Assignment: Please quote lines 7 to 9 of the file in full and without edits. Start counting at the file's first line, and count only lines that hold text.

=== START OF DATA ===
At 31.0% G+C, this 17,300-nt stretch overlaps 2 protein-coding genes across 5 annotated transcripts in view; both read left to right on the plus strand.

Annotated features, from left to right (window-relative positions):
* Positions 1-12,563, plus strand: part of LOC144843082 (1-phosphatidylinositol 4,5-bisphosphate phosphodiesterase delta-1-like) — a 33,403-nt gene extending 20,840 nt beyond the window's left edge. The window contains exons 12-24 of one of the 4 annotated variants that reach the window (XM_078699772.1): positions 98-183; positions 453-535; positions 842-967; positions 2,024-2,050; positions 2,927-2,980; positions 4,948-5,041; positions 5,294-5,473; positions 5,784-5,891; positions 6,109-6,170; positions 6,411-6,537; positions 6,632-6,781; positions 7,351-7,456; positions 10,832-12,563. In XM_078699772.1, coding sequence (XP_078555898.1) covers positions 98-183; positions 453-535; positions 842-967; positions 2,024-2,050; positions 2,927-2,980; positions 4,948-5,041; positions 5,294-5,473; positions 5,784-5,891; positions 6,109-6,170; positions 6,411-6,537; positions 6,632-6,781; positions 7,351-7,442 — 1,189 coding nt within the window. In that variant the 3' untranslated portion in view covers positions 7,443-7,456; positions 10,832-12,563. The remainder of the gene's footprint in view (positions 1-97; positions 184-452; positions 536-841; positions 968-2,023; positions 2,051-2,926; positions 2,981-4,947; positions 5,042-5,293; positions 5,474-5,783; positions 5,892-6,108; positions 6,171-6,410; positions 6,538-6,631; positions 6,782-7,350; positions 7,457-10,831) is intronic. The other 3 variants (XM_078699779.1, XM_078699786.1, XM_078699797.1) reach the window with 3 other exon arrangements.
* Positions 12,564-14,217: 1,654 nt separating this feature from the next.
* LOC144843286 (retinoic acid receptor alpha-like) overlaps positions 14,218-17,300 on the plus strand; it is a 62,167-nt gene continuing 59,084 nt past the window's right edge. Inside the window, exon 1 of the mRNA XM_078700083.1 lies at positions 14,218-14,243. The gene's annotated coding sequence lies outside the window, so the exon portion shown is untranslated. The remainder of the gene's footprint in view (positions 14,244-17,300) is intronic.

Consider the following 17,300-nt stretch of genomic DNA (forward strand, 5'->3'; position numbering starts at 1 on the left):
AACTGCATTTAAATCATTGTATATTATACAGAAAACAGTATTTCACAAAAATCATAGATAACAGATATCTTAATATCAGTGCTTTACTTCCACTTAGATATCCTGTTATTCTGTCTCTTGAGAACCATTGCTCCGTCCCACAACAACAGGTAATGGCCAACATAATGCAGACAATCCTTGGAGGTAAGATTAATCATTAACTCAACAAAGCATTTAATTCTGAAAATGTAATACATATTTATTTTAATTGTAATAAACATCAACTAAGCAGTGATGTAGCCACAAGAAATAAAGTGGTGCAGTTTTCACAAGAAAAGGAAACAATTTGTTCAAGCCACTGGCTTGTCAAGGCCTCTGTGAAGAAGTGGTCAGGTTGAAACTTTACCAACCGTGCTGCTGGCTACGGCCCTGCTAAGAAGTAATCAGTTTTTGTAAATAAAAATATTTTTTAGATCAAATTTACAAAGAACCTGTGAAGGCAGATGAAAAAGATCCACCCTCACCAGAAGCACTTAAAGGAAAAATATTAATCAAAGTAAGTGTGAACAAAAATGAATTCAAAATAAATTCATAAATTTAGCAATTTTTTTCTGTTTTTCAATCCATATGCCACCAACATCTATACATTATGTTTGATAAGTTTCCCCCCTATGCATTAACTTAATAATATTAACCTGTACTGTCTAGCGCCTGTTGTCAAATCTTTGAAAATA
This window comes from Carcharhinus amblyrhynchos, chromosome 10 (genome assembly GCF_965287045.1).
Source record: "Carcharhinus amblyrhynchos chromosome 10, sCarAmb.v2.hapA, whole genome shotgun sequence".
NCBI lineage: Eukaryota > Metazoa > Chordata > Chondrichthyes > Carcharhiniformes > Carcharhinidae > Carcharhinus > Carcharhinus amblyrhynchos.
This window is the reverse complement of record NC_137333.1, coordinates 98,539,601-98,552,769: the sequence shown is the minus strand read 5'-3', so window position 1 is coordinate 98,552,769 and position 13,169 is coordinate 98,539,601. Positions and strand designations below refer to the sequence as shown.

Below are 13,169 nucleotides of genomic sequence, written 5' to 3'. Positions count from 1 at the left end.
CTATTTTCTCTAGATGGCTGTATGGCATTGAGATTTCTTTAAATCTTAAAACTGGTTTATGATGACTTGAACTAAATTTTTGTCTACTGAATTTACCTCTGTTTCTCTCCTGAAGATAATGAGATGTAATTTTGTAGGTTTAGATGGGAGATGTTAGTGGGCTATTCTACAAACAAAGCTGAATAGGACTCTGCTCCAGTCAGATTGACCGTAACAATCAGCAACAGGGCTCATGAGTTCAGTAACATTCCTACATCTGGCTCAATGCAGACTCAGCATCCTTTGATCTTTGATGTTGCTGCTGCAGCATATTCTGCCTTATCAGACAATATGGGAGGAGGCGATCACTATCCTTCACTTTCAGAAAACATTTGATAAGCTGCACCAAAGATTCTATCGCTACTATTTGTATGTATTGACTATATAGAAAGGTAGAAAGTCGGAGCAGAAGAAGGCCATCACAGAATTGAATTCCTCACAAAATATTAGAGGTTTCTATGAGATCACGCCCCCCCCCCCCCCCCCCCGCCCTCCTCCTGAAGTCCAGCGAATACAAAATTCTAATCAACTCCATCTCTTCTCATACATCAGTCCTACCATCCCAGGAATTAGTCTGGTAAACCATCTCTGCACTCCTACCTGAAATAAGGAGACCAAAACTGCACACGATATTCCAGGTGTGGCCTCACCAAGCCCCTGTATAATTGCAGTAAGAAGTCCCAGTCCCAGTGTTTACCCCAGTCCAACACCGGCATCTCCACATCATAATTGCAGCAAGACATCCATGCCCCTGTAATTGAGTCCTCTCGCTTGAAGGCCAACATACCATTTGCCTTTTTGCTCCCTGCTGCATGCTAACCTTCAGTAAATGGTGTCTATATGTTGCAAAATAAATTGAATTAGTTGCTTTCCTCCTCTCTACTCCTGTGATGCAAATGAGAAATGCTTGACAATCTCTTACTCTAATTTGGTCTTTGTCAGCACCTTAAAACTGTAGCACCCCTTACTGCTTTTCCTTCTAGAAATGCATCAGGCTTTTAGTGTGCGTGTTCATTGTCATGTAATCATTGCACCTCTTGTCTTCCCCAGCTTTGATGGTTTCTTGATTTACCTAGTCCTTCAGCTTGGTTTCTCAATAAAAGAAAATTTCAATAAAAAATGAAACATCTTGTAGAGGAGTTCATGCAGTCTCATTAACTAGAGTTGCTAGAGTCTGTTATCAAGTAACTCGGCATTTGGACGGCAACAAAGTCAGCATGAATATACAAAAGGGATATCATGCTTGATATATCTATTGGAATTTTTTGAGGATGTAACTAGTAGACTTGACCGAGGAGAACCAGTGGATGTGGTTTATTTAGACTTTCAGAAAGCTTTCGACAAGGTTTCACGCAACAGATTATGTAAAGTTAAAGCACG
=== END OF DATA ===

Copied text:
AACTGCATTTAAATCATTGTATATTATACAGAAAACAGTATTTCACAAAAATCATAGATAACAGATATCTTAATATCAGTGCTTTACTTCCACTTAGATATCCTGTTATTCTGTCTCTTGAGAACCATTGCTCCGTCCCACAACAACAGGTAATGGCCAACATAATGCAGACAATCCTTGGAGGTAAGATTAATCATTAACTCAACAAAGCATTTAATTCTGAAAATGTAATACATATTTATTTTAATTGTAATAAACATCAACTAAGCAGTGATGTAGCCACAAGAAATAAAGTGGTGCAGTTTTCACAAGAAAAGGAAACAATTTGTTCAAGCCACTGGCTTGTCAAGGCCTCTGTGAAGAAGTGGTCAGGTTGAAACTTTACCAACCGTGCTGCTGGCTACGGCCCTGCTAAGAAGTAATCAGTTTTTGTAAATAAAAATATTTTTTAGATCAAATTTACAAAGAACCTGTGAAGGCAGATGAAAAAGATCCACCCTCACCAGAAGCACTTAAAGGAAAAATATTAATCAAAGTAAGTGTGAACAAAAATGAATTCAAAATAAATTCATAAATTTAGCAATTTTTTTCTGTTTTTCAATCCATATGCCACCAACATCTATACATTATGTTTGATAAGTTTCCCCCCTATGCATTAACTTAATAATATTAACCTGTACTGTCTAGCGCCTGTTGTCAAATCTTTGAAAATA
This window comes from Carcharhinus amblyrhynchos, chromosome 10 (genome assembly GCF_965287045.1).
Source record: "Carcharhinus amblyrhynchos chromosome 10, sCarAmb.v2.hapA, whole genome shotgun sequence".